The Last Straw: Conservation, Control, and the Eco-Political Life of Camels in the Negev Highlands
This project explores the nature of “camel-scapes” as articulating a set of current broad social and political relationships, and past colonial/Zionist conservation legacies, shaping Israel’s desert highland today. Raising camels was a pivotal marker and part of the livelihood of the Bedouin in Israel’s Negev Highlands, until about 40 years ago. With several geopolitical changes in the region, in the late 1970s and the transformation of the majority of the Negev region into military training zones and nature reserves, the Bedouins of the Negev region were enforced in changing mobility patterns and adapting to sedentary settlements. With limited territory open for them, the semi-nomadic Bedouins lifestyle was challenged. In turn, camels have become a point of friction between state authorities and Negev residents.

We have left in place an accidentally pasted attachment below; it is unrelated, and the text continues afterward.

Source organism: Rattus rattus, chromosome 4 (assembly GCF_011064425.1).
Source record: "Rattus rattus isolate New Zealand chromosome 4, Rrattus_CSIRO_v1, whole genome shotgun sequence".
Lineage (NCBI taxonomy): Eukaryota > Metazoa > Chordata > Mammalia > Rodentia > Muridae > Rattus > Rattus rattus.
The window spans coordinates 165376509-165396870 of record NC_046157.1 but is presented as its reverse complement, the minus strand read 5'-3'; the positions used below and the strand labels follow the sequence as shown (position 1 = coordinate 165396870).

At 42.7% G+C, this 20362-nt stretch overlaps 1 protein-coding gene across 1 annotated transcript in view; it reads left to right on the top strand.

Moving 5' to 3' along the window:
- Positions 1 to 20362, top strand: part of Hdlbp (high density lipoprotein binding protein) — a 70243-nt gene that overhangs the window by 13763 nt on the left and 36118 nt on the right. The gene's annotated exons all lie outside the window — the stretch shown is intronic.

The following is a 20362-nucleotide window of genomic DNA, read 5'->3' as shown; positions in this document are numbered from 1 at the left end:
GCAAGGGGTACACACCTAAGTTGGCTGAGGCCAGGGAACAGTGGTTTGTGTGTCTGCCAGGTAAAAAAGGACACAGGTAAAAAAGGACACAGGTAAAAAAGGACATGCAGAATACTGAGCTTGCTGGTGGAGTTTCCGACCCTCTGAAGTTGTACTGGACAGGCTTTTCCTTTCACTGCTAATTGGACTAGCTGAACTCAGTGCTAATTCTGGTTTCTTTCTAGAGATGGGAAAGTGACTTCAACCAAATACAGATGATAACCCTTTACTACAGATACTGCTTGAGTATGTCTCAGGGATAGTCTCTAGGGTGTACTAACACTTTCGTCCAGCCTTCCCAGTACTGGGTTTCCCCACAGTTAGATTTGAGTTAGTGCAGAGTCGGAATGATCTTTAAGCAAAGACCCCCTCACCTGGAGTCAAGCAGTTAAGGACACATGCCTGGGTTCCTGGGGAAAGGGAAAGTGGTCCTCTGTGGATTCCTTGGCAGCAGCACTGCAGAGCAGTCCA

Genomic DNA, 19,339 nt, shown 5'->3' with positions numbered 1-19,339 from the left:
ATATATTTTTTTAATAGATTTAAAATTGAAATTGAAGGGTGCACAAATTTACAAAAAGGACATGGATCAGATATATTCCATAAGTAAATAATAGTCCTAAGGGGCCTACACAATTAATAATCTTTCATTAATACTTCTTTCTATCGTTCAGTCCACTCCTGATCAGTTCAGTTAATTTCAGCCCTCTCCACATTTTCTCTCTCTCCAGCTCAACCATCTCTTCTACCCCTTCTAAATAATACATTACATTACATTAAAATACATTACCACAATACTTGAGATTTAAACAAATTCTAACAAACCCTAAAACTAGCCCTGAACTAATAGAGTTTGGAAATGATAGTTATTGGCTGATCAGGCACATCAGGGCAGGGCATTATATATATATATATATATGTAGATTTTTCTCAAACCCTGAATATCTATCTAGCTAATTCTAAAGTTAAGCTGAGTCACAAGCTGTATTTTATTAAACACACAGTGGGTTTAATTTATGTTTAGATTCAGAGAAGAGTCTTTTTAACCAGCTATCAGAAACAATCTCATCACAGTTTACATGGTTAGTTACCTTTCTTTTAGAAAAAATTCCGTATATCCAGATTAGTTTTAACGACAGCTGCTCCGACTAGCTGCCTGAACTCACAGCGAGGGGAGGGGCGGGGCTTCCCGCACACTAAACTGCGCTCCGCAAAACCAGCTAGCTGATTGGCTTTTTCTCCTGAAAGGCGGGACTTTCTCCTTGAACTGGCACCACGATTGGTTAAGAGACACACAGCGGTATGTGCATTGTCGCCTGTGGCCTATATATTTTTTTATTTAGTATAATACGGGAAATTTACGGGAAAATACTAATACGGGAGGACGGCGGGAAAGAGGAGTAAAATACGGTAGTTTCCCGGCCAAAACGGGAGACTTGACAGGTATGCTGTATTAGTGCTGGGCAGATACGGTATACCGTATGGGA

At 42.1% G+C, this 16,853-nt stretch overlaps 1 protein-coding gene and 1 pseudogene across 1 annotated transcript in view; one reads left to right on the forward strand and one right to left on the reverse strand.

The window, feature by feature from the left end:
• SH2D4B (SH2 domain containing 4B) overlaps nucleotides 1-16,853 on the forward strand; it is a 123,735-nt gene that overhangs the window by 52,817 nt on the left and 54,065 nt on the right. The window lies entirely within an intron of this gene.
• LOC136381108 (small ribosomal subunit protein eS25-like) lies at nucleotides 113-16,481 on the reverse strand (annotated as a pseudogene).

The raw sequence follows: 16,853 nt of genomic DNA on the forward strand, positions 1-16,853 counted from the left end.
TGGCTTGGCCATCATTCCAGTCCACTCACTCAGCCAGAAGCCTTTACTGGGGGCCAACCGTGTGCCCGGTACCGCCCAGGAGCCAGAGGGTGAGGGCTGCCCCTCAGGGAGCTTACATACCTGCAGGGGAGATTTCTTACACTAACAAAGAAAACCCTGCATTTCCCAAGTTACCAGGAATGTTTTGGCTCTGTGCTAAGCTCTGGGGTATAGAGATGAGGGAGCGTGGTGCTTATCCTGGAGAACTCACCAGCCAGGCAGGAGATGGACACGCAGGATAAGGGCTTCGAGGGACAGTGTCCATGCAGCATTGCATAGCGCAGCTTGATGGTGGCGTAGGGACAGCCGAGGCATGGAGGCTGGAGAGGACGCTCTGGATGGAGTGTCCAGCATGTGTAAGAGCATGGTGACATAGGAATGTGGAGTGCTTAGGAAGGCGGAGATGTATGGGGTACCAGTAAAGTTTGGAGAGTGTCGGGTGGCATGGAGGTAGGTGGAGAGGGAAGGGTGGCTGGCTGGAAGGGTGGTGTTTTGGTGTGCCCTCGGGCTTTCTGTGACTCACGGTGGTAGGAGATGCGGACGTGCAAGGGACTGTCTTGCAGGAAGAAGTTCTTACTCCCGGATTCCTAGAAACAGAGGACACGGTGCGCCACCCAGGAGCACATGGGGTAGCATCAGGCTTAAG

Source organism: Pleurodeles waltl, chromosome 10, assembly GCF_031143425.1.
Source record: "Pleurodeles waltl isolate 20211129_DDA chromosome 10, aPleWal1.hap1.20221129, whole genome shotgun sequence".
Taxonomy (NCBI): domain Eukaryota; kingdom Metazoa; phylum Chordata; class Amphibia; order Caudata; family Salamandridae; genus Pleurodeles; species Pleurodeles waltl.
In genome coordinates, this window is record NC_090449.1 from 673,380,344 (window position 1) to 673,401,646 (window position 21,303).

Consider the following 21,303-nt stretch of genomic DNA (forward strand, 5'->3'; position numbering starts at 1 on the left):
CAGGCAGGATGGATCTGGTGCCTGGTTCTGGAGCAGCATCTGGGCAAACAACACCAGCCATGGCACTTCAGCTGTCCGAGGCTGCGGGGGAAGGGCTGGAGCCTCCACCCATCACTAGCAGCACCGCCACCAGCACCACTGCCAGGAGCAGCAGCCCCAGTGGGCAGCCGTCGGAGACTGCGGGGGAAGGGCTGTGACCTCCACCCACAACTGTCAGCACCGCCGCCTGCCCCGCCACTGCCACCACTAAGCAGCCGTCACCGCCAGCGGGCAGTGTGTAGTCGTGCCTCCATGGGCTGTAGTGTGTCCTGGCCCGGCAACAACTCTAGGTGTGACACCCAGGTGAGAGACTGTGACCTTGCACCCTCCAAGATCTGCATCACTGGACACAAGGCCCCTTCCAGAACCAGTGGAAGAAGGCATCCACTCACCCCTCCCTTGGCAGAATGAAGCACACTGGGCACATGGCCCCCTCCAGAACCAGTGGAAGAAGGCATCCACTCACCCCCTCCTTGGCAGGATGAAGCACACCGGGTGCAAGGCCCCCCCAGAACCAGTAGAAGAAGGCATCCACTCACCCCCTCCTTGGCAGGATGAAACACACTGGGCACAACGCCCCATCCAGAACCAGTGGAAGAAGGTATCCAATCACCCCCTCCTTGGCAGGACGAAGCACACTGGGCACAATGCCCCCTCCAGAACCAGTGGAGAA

Recently, a set of policies and sanctions towards camels and their owners have been re-applied as emergency measures, escalating territorial and ethnic conflicts and establishing social boundaries and tensions between Bedouins, state agents, and Jewish Negev residence.
Underlying these policies, is a mixture of methodologies, and theories emerging from multiple old and new “institutions of nature”: conservation scientists and authorities, ministry of agriculture, multiple administrative land authorities, veterinarian services, the militarized green patrol, local NGOs, and more. The paper first explores camels as the product of contention over these multiple environmental discourses, and the contradictory ways in which the “wild” nature of camels, their owners, and the desert is constituted, institutionalized, and shaped not only by politics of conservation and nature management, but also social boundaries, entitlements for freedom and land, of Negev human and non-human species.